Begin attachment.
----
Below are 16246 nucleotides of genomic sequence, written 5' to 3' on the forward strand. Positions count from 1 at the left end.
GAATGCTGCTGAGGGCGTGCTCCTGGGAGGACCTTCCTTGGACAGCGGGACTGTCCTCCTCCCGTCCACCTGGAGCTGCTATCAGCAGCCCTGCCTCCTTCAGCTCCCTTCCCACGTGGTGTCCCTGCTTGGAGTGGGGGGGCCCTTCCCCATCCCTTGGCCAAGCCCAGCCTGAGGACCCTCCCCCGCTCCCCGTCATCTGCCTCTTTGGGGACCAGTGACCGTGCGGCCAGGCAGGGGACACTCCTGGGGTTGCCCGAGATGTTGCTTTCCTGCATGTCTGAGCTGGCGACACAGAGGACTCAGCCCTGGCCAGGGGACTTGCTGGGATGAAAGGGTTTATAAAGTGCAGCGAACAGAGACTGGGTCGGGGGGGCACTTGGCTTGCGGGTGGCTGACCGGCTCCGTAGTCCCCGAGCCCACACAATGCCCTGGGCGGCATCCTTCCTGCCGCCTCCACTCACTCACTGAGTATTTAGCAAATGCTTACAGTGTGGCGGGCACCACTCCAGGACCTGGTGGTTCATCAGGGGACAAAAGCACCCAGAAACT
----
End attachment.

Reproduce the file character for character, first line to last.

Below are 16246 nucleotides of genomic sequence, written 5' to 3' on the forward strand. Positions count from 1 at the left end.
GAATGCTGCTGAGGGCGTGCTCCTGGGAGGACCTTCCTTGGACAGCGGGACTGTCCTCCTCCCGTCCACCTGGAGCTGCTATCAGCAGCCCTGCCTCCTTCAGCTCCCTTCCCACGTGGTGTCCCTGCTTGGAGTGGGGGGGCCCTTCCCCATCCCTTGGCCAAGCCCAGCCTGAGGACCCTCCCCCGCTCCCCGTCATCTGCCTCTTTGGGGACCAGTGACCGTGCGGCCAGGCAGGGGACACTCCTGGGGTTGCCCGAGATGTTGCTTTCCTGCATGTCTGAGCTGGCGACACAGAGGACTCAGCCCTGGCCAGGGGACTTGCTGGGATGAAAGGGTTTATAAAGTGCAGCGAACAGAGACTGGGTCGGGGGGGCACTTGGCTTGCGGGTGGCTGACCGGCTCCGTAGTCCCCGAGCCCACACAATGCCCTGGGCGGCATCCTTCCTGCCGCCTCCACTCACTCACTGAGTATTTAGCAAATGCTTACAGTGTGGCGGGCACCACTCCAGGACCTGGTGGTTCATCAGGGGACAAAAGCACCCAGAAACT